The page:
Last Friday I felt awful. Full of cold and the sense that it could get a lot worse. I collected Favourite Handyman from work about 4pm and put myself to bed as soon as we all got home. I spent most of Saturday in bed which definitely helped.

But so good that on Sunday I felt great again? Just a rest after such a rotten head cold? I think my other strategies deserve some credit.

1. vitamin C. Lots. We've got a mixture called revitalise (Good Health brand I think) in our cupboard at the moment which is magnesium, zinc, vit C and bioflavonoids. I alternated that with our vit C powder which is just vit C and bioflavonoids.

2. Lemon drinks. Same deal as above really.

3. My winter flu formula. garlic, cayenne pepper, apple cider vinegar and honey. Eye watering stuff but I have found that if I take it in prune juice, I can get it down me without much pain at all.

4. I put a drop of hydrogen peroxide down each ear on Saturday night, to clear out any cold/flu bacteria.

One zillion …

pink ric-rac

One skirt for our wee friend Rebecca, replete with rough and ready sewing, pink ric-rac and much love. We've known Rebecca since she was born and on Thursday my Brighid will be spending the morning with her and her Mum and her Nana, while I go to work and my childminder takes her daughter and grandaughter to Christchurch for a hospital appointment.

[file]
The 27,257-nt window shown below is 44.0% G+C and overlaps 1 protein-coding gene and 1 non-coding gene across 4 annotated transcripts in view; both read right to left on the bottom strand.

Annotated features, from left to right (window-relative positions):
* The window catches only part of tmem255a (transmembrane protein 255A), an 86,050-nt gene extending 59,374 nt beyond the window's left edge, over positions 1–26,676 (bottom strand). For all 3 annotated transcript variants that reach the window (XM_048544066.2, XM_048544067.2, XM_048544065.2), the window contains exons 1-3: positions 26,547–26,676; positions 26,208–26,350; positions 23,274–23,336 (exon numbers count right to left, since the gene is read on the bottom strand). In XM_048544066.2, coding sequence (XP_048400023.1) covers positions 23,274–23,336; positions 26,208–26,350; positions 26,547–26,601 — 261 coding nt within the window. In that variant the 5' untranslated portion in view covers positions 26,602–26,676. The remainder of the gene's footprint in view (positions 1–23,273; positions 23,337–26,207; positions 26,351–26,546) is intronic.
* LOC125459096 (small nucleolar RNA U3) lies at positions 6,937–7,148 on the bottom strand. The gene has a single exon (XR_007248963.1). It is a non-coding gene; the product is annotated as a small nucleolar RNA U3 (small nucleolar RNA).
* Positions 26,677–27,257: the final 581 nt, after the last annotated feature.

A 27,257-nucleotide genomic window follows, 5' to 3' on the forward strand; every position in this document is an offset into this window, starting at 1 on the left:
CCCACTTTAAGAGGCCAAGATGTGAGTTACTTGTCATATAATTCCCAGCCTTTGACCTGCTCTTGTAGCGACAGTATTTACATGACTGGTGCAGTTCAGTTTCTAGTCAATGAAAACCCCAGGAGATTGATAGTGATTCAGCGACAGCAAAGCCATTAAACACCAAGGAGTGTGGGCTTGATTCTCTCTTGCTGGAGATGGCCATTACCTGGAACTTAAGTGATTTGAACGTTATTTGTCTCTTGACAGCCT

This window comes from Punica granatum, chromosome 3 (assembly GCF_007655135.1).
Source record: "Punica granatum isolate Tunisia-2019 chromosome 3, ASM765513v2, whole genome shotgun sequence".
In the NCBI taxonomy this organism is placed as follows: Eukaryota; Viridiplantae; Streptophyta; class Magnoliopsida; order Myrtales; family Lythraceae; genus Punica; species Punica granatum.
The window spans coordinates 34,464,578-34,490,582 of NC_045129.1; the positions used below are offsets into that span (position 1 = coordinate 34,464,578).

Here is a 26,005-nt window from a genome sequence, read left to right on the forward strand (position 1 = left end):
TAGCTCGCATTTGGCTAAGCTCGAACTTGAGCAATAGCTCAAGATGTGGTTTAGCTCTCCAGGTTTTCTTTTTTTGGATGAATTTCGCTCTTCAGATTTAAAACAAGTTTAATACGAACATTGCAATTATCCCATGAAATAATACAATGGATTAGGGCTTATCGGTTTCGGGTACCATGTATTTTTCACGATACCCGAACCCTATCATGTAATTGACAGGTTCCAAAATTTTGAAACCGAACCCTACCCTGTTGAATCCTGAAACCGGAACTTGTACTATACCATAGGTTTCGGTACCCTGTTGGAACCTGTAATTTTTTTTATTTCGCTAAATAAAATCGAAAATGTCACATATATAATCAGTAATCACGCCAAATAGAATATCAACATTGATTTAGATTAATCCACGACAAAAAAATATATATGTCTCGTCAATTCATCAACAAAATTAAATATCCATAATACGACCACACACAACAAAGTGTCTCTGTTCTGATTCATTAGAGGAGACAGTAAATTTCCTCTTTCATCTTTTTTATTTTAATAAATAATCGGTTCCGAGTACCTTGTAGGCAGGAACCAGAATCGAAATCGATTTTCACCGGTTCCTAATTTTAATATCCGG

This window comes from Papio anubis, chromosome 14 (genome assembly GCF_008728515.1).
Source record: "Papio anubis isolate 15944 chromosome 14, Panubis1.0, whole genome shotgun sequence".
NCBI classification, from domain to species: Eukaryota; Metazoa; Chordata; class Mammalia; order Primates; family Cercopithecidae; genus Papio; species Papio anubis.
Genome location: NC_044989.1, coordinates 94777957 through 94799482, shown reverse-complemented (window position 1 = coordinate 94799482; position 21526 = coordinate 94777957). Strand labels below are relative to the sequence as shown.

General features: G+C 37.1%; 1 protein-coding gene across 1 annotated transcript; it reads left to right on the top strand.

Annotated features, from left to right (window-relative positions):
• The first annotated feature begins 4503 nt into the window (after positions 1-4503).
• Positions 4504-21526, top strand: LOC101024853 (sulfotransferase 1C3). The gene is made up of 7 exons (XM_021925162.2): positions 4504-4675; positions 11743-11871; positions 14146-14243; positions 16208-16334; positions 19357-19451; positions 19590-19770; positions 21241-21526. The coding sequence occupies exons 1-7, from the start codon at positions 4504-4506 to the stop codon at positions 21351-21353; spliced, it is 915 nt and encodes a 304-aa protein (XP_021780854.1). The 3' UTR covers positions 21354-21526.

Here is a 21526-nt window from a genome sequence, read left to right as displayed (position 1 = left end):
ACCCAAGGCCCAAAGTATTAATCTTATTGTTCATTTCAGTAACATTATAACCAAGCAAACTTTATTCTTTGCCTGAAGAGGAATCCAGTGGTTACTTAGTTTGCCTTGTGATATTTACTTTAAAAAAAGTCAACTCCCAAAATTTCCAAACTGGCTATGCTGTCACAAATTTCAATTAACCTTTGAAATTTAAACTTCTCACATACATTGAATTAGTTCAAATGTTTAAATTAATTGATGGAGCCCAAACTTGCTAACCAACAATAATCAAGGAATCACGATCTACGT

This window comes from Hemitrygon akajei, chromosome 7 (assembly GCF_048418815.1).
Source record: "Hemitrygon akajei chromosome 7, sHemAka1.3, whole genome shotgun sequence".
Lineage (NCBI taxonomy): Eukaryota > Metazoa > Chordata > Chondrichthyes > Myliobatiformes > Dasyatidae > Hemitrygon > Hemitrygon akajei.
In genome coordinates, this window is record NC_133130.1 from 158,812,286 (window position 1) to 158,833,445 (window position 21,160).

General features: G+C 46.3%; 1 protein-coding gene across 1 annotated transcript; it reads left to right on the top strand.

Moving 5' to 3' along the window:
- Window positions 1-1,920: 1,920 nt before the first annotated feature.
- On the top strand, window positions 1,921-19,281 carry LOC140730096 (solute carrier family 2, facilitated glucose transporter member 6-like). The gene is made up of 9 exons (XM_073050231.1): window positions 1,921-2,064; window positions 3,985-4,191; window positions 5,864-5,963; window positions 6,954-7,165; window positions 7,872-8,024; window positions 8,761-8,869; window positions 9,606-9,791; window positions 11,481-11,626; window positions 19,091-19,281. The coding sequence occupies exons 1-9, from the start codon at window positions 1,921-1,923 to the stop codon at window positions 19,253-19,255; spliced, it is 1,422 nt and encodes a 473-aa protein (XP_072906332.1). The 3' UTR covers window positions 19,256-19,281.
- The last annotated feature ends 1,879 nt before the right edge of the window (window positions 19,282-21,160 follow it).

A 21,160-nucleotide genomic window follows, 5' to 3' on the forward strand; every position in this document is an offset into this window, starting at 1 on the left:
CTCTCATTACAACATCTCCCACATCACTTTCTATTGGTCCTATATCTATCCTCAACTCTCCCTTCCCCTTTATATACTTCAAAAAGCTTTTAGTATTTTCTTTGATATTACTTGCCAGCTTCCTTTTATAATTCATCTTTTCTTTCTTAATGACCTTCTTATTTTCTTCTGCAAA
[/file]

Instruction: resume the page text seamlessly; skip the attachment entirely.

The bottom layer is recycled from a work shirt of Favourite Handyman's which had lovely pale blue 100% cotton fabric but worn out collar and cuffs. The top is a lovely gauzy fabric which I found in the $5/metre bin at our local Bernina shop earlier this week.

Sunday kitchen

Peach cake (Peaches and nectarines cake in our case) from a recipe by Annabelle White. A friend handed on to me the recipe book of White's best recipes which I largely ignored until recently. It's pretty good and I hope to use her recipe to finally make my own harissa sometime soon. Chillies, you know, are supposed to be good for the lungs and the magic ingredient which explained why in a medical study of male Mexican smokers in Los Angeles, they didn't exhibit the lung cancer levels you would typically expect from smokers. Chillies, you may also know, don't go down so well in tiny tummies and harissa sauce is my solution for providing it for FH the smoker who I want to keep alive even if he doesn't/can't kick his nicotene addiction. I could also bore you with things I have found out about magnesium and omega 3 oils and smokers. Perhaps another time.